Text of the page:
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Industrial Engineering Technology

Program Overview

Industrial Engineering Technology is the science of utilizing the latest in materials, technological techniques and industrial equipment to improve industry efficiency and productivity. The Industrial Engineering Technology program uniquely designed for application in broad spectrum automation industrial technologies including transportation, health, alternate green energy, robotics manufacturing and upcoming nanotechnology. The focus of study will emphasize students\' acquisition of skills for identification of industrial plant processes, concrete understanding of the technological embedded control instrumentation techniques and able to apply hands-on implementation to a specific industry. The courses enable embedded systems integration of knowledge in the applications of electronics, electromechanical, pneumatics, hydraulics, remote distributed sensing network computing for the automation control of devices and equipment in modern functional industries. Upon successful completion of the courses, program graduates will receive an Associate of Applied Science degree in Industrial Engineering Technology qualifying them to implement/understand specific control system, troubleshoot and provide preventive maintenance of industrial devices: motors, generators, pumps, valves and other actuators using programmable logic controllers, other software controllers, distributed sensors in servomechanisms and adaptive network controlling.

Entrance Requirements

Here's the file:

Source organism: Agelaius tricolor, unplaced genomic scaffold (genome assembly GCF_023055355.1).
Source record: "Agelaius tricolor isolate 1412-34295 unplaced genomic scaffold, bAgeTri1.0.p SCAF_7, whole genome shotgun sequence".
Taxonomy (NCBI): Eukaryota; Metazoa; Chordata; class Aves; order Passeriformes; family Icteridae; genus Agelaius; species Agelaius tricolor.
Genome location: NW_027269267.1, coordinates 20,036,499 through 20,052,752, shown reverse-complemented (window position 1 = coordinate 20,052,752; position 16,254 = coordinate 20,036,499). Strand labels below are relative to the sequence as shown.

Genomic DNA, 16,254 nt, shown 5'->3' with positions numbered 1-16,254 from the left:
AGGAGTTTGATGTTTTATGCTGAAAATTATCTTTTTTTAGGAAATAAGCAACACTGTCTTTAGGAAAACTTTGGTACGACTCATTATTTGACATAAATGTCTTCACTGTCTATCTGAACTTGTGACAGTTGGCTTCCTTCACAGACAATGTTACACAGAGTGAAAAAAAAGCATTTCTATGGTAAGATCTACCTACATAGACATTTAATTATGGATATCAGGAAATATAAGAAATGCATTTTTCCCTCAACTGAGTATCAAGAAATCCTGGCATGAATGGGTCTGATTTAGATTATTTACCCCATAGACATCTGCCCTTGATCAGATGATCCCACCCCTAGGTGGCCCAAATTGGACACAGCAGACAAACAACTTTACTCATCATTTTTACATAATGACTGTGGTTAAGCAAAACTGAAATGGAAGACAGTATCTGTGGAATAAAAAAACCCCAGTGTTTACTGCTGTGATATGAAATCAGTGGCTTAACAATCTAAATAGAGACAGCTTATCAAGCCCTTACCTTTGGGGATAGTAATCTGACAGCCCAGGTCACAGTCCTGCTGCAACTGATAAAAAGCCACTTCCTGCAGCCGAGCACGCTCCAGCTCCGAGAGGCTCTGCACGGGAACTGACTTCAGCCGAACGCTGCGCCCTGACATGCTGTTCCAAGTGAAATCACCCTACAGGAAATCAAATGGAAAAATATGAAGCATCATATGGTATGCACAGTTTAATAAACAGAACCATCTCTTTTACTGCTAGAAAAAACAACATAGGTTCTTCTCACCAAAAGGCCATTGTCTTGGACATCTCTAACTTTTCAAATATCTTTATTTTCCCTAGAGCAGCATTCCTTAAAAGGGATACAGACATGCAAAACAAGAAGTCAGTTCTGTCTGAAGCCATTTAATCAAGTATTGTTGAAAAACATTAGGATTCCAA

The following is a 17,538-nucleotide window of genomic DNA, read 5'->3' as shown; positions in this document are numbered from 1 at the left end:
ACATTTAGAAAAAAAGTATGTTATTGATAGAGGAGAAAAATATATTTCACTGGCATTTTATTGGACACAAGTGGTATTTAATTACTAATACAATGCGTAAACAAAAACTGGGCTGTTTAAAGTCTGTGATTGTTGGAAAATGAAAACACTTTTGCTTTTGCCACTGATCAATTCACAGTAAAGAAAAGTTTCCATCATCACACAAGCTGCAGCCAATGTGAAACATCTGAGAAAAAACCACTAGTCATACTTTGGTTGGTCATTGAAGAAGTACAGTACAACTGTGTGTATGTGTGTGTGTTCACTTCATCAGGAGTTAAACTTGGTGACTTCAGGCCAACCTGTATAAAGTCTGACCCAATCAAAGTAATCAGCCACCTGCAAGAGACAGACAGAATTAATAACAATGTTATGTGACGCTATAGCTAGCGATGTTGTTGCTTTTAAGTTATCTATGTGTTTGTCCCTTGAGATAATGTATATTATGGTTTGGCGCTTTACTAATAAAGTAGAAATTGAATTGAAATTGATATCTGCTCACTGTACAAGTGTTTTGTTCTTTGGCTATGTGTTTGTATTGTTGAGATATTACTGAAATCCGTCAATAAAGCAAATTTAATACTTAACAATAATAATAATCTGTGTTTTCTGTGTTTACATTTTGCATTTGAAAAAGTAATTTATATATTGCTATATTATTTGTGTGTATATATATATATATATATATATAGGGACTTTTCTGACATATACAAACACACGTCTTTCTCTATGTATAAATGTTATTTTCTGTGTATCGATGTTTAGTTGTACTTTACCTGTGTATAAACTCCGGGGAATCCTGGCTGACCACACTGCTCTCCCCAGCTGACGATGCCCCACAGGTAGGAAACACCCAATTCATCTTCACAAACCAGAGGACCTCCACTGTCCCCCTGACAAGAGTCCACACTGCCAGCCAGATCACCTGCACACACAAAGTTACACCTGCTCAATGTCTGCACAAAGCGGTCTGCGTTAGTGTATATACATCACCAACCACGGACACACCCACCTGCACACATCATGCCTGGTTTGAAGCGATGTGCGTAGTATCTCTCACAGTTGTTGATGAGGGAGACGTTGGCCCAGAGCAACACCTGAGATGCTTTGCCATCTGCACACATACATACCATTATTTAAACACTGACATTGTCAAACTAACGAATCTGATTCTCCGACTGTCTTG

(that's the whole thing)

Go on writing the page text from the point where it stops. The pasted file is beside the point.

Admissions Requirements

  • Must be 16 years of age
  • Completion of high school or GED and submission of official transcript required to apply
  • Achievement of minimum program admission scores in Reading, English, and Math
  • Transfer of previous post secondary credits will be determined by the registrar
  • Student Performance/Graduation Requirements: Students must maintain a 2.0 grade point average and complete all required courses to graduate

 

Course Overview

Contact Hours
Credit Hours
General Core Curriculum (18 hours)
3
45
Explores the analysis of literature and articles about issues in the humanities and in society. Students practice various modes of writing, ranging from exposition to argumentation and persuasion. The course includes a review of standard grammatical and stylistic usage in proofreading and editing. An introduction to library resources lays the foundation for research. Topics include writing analysis and practice, revision, and research. Students write a research paper using library resources and using a formatting and documentation style appropriate to the purpose and audience.
3
45
Emphasizes practical knowledge of technical communications techniques, procedures, and reporting formats used in industry and business. Topics include reference use and research, device and process description, formal technical report writing, business correspondence, and technical report presentation.
Introduces the major fields of contemporary psychology. Emphasis is on fundamental principles of psychology as a science. Topics include research design, the organization and operation of the nervous system, sensation and perception, learning and memory, motivation and emotion, thinking and intelligence, lifespan development, personality, psychopathology and interventions, stress and health, and social psychology.
MATH
1113
3
45
Prepares students for calculus. The topics discussed include an intensive study of polynomial, rational, exponential, logarithmic, and trigonometric functions and their graphs. Applications include simple maximum and minimum problems, exponential growth and decay.
MATH
1111
3
45